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No sympathy for coddled pols

Suing a lobbyist for defamation is either brazen or very naive

We're having trouble working up much sympathy for Oregon legislators trying to portray themselves as victims in the Hawaii-gate episode that erupted over their industry-paid vacation trips.

State Sen. Jason Atkinson, R-Central Point, has gone so far as to say he'll sue the lobbyist responsible for defamation after it was revealed that he failed to report that beer and wine distributors spent more than $2,500 on him for a trip to the island of Maui in 2002.

Seven legislators &

8212; one since retired &

8212; have belatedly acknowledged that they received free airfare, hotels, meals and golf in 2002 or 2004 from the beer and wine distributors for the Hawaii trips. The 2004 event was at the Grand Wailea Resort, where the cheapest rooms listed a week ago were $347 a night.

One of the seven, House Majority Leader Wayne Scott, said he assumed the donation was under the required reporting limit. The limit is currently $150. Let's see, you flew to Hawaii, stayed several nights in a swanky hotel and lived large &

8212; and you didn't think it was over the allowable limit?

That's matched by Atkinson's assertion that he will sue the lobbyist for damaging his reputation. That suggests Atkinson is either very brazen or very naive. What did he and the other legislators think was going on when they accepted the trip? That the beer and wine distributors were just nice guys who wanted to recognize them for their public service? Come on, don't insult our intelligence.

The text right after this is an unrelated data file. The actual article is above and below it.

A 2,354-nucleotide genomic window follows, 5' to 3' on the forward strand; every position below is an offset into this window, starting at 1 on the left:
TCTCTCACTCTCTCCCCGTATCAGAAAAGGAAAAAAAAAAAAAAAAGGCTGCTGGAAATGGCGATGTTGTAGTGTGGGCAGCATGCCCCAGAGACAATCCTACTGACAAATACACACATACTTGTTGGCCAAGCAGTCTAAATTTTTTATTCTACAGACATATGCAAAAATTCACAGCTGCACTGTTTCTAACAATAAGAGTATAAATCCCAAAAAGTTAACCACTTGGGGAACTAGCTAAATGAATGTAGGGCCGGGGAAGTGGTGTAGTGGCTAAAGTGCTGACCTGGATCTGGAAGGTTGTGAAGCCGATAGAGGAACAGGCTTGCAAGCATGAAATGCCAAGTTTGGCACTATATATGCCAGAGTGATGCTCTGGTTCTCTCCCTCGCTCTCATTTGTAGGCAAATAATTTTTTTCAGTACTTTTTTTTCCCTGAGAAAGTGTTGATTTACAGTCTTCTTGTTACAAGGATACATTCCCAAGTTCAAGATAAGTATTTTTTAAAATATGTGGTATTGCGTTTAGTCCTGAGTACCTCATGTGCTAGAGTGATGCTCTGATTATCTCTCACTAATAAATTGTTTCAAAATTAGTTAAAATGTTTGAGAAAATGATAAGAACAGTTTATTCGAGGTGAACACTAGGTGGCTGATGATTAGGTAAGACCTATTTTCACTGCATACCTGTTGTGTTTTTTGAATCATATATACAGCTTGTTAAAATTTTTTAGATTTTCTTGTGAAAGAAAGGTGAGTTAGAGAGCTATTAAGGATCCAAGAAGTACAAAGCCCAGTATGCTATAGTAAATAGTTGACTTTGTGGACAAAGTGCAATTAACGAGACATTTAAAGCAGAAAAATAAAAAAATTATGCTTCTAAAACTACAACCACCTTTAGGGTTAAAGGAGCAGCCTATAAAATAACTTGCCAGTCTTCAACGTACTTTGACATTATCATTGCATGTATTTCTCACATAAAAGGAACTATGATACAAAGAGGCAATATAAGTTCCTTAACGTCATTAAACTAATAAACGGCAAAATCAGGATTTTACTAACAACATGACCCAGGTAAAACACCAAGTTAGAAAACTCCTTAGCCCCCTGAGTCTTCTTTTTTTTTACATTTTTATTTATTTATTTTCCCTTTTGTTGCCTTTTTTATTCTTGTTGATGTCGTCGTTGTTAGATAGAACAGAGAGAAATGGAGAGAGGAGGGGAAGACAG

Oregon has one of the lowest beer and wine taxes in the nation. Is it a coincidence that in 2003, the Legislature defeated an effort to raise the beer tax by 7 cents a bottle and the wine tax by 15 cents a bottle? Guess who the leading opponent of the proposal was? Beer and wine lobbyist Paul Romain, the same fellow who put together the Hawaii trip for the legislators.

There is no doubt that the beer and wine folks were trying to curry favor with the legislators. And there's no doubt that the legislators should be punished for failing to report their free vacations. State law allows a maximum civil penalty of $1,000, and if there's any hope of suggesting that this state cares about political ethics, the offending legislators should be fined.

The entire Legislature no doubt has taken note of the fiasco (a number of amended reports have poured into the state this week from politicians). But it's not enough to take note; it must take action.

First, the Legislature needs to adequately fund that state's ethics commission, whose staff now comfortably fits in a broom closet. This is an issue for the legislative leadership (of which Scott is a member), which has been reluctant to fund an agency that may cause legislators discomfort. Get over it or the voters will cause even greater discomfort.

Second, fix Oregon's laws. Why should it even be legal for a deep-pocket group to pay for a legislator's vacation in Hawaii? It stinks to high heaven and it should be stopped.